First, the National Cathedral is only one man’s promise to his God that has become a national pledge. Second, the country was told it would be funded by churches and all the state was doing was to provide land. We now know that the state will also provide seed money. However, it’s now obvious that the state cannot afford to continue to fund the construction of the National Cathedral. For these reasons, I strongly believe that should Ghana’s engagement with the IMF result in an IMF-assisted programme, the National Cathedral will no longer be financed by the state but by the churches as the Attorney General told the Supreme Court.
President Nana Akufo-Addo’s promise or pledge to God could now turn out to be either a bad dream or a nightmare for him because I do not believe that the churches in Ghana are willing to finance one man’s pledge or promise to his God, therefore the National Cathedral could be another white elephant, an uncompleted promise to God, that runs the potential risk of being abandoned by future governments. In fact, the controversy surrounding the funding of the National Cathedral is such that some religious leaders are now shying away from the project. President Akufo-Addo has two and half years in office to complete the National Cathedral and hand it over to God. Assuming Ghana agrees on a programme with IMF, and it’s decided that the government should stick to its original plan of a church-funded National Cathedral, I doubt the churches would be able to raise sufficient funds to complete the project before January 7, 2025, when President Akufo-Addo completes his second term in office.
The state funding of the National Cathedral vis-à-vis financial crisis and competing needs from education, health and other critical infrastructure development reminds me of a reoccurring post on WhatsApp platforms that says, “it’s only in Africa that a pastor will buy a factory, convert it into a church and the workers who are now unemployed will go the church to pray to God for jobs”. Is that not utter madness that has nothing to do with Christianity but everything to do with money-making pastors? Why couldn’t the pastor use the funds to support the factory to remain in business and provide employment to its members? Is that not better service to God?
Apply that to the state funding National Cathedral of President Akufo-Addo. My understanding is that the president’s free SHS is in dire need of funding as it’s in huge arrears, the National Health Insurance Service and other critical infrastructure projects such as roads and hospitals are also in arrears. Wouldn’t God have been better served if President Nana Akufo-Addo had used the money spent so far on the National Cathedral on the free SHS, health and other infrastructure projects? Is the president building a National Cathedral so that when citizens get sick, they will go there to pray to God to heal them instead of attending well resourced hospitals?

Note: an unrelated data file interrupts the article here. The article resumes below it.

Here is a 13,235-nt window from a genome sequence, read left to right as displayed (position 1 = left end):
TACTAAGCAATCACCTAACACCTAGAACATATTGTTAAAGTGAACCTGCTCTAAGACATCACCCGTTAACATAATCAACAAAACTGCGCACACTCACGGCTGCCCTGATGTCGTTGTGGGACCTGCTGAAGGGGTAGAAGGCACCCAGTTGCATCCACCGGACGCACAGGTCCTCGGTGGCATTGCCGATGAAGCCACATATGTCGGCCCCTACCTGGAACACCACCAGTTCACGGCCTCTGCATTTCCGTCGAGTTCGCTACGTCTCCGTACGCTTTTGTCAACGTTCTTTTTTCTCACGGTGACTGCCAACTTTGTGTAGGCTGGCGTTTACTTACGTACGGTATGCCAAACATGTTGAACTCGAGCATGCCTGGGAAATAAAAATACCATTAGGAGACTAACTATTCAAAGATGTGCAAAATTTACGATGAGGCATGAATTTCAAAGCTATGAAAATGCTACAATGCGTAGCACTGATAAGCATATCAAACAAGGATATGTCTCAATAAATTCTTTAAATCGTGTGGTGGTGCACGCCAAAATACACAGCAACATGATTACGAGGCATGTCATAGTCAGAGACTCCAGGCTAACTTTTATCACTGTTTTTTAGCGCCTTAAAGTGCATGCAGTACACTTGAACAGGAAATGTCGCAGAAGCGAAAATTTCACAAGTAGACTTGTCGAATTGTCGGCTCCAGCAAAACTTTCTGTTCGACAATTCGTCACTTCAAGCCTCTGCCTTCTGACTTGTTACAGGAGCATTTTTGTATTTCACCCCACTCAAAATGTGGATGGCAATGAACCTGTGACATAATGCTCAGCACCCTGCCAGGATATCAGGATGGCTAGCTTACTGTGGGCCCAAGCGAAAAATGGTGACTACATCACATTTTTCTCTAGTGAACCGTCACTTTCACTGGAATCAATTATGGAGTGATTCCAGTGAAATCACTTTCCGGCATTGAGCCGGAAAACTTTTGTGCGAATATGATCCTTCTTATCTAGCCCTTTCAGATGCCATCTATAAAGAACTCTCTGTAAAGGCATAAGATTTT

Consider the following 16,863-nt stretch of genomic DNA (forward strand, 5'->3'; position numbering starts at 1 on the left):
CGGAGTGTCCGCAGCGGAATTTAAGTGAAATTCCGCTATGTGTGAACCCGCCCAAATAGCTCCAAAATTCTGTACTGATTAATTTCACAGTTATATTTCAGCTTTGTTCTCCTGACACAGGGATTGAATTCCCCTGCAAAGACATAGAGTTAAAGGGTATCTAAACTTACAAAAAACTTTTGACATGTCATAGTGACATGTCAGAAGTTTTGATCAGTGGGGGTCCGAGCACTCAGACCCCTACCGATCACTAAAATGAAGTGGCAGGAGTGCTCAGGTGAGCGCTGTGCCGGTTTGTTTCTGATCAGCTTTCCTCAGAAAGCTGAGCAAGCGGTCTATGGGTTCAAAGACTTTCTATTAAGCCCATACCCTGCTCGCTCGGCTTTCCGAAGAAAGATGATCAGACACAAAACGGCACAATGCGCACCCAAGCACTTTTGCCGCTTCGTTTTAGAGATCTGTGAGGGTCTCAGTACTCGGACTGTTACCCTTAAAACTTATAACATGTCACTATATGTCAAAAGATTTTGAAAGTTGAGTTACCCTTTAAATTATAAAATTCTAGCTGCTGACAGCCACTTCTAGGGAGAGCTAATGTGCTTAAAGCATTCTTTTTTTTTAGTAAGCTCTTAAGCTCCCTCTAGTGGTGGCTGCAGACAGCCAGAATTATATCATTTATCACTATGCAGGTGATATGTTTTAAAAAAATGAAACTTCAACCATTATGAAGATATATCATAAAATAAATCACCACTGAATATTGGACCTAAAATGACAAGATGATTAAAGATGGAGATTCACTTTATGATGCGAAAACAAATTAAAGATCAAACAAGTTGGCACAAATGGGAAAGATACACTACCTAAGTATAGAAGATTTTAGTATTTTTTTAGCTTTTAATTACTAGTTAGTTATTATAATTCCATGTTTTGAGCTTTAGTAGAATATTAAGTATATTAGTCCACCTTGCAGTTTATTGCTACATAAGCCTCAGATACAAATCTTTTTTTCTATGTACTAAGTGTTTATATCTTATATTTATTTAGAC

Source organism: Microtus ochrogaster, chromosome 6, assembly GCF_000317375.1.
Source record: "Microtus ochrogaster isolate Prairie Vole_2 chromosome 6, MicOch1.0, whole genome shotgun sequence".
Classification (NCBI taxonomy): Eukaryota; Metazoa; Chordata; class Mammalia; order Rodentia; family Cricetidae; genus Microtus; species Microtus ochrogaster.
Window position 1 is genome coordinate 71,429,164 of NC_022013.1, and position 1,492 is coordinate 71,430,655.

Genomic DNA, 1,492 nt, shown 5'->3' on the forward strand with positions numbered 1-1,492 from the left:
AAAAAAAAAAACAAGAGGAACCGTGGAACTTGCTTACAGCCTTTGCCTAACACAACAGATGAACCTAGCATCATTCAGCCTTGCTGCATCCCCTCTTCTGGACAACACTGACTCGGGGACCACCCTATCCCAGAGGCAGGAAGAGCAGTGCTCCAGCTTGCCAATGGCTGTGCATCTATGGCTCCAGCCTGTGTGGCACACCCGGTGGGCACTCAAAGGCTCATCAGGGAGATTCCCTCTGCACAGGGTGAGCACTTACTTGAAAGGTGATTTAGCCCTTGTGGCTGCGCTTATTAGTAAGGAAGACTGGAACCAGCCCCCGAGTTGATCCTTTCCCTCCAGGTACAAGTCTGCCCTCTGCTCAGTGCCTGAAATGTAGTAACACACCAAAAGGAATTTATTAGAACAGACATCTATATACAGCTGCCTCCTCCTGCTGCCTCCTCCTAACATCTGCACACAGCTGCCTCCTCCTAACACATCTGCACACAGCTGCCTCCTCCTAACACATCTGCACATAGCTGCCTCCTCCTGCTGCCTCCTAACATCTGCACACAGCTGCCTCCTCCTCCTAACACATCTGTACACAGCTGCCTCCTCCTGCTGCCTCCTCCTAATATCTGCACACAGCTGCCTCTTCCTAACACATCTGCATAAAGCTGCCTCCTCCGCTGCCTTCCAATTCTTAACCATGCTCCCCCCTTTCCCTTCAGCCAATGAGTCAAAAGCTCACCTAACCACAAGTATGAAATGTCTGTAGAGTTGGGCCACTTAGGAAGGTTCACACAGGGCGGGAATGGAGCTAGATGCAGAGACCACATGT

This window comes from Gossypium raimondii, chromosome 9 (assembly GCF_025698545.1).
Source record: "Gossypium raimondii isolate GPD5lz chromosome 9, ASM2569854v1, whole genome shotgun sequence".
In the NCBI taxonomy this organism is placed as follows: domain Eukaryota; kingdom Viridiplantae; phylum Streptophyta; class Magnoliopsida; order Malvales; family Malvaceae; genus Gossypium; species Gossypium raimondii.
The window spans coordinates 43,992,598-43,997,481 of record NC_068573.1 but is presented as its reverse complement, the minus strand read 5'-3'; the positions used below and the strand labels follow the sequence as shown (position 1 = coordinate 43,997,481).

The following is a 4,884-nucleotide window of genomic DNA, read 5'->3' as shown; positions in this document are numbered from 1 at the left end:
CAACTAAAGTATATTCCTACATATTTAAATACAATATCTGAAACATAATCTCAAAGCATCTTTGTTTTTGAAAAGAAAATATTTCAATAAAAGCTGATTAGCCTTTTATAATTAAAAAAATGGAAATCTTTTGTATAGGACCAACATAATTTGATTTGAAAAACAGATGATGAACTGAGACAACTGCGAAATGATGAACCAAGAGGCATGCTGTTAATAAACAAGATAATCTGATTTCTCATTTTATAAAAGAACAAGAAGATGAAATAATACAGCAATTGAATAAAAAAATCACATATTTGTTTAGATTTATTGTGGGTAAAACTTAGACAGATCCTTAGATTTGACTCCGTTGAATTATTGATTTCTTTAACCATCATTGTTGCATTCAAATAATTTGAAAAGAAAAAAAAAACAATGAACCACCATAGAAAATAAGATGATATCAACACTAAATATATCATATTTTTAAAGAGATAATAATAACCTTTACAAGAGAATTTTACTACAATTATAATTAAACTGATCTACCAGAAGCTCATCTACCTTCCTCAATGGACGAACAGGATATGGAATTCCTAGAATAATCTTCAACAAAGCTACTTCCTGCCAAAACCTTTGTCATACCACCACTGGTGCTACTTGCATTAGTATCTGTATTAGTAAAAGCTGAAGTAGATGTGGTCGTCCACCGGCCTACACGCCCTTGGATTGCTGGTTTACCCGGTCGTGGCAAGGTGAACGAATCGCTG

Would it not have been better in the eyes of God, had candidate Akufo-Addo promised or pledged to God that if he became president, he would lead a lean, prudent, efficient, and incorruptible government that will use all the resources of the state to improve the living conditions of all Ghanaians than building a National Cathedral to the glory of God? For me, service to humanity is service to God. In fact, President Nana Akufo-Addo’s free SHS is better service to God than building the edifice of a National Cathedral.
In conclusion, I appreciate the arguments for a National Cathedral. However, amid a financial crisis, competing priorities in education, health, unemployment and infrastructure development coupled with the controversy surrounding state financing, it would be folly for the state to continue to pay for the cost of the National Cathedral in the present circumstances. President Akufo-Addo should use his remaining two and half years in office to improve a lot of all Ghanaians and he will receive God’s abundance blessings than build a National Cathedral to God’s glory on deception.
Columnist: Kofi Ata